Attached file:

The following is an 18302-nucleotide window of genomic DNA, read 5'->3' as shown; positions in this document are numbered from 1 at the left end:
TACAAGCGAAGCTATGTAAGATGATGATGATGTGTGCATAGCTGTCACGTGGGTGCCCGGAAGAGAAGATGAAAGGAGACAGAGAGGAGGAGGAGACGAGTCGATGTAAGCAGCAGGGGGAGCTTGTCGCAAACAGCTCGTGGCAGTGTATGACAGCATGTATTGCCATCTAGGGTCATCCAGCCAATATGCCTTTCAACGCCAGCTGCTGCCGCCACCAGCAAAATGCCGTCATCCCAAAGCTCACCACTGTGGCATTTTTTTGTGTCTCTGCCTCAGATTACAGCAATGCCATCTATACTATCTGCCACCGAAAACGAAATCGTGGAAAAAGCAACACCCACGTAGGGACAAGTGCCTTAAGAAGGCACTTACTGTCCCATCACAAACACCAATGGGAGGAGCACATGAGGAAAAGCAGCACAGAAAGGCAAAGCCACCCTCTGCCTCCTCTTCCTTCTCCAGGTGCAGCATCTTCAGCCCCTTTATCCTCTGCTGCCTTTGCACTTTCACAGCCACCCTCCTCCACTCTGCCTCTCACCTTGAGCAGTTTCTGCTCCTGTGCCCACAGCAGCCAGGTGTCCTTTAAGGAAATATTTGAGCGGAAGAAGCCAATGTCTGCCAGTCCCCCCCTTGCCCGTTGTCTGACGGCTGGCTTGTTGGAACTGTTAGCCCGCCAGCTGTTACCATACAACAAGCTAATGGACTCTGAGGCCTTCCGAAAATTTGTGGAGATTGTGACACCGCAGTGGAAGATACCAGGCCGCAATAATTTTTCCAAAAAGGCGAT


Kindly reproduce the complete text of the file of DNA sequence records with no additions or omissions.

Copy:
The following is an 18302-nucleotide window of genomic DNA, read 5'->3' as shown; positions in this document are numbered from 1 at the left end:
TACAAGCGAAGCTATGTAAGATGATGATGATGTGTGCATAGCTGTCACGTGGGTGCCCGGAAGAGAAGATGAAAGGAGACAGAGAGGAGGAGGAGACGAGTCGATGTAAGCAGCAGGGGGAGCTTGTCGCAAACAGCTCGTGGCAGTGTATGACAGCATGTATTGCCATCTAGGGTCATCCAGCCAATATGCCTTTCAACGCCAGCTGCTGCCGCCACCAGCAAAATGCCGTCATCCCAAAGCTCACCACTGTGGCATTTTTTTGTGTCTCTGCCTCAGATTACAGCAATGCCATCTATACTATCTGCCACCGAAAACGAAATCGTGGAAAAAGCAACACCCACGTAGGGACAAGTGCCTTAAGAAGGCACTTACTGTCCCATCACAAACACCAATGGGAGGAGCACATGAGGAAAAGCAGCACAGAAAGGCAAAGCCACCCTCTGCCTCCTCTTCCTTCTCCAGGTGCAGCATCTTCAGCCCCTTTATCCTCTGCTGCCTTTGCACTTTCACAGCCACCCTCCTCCACTCTGCCTCTCACCTTGAGCAGTTTCTGCTCCTGTGCCCACAGCAGCCAGGTGTCCTTTAAGGAAATATTTGAGCGGAAGAAGCCAATGTCTGCCAGTCCCCCCCTTGCCCGTTGTCTGACGGCTGGCTTGTTGGAACTGTTAGCCCGCCAGCTGTTACCATACAACAAGCTAATGGACTCTGAGGCCTTCCGAAAATTTGTGGAGATTGTGACACCGCAGTGGAAGATACCAGGCCGCAATAATTTTTCCAAAAAGGCGAT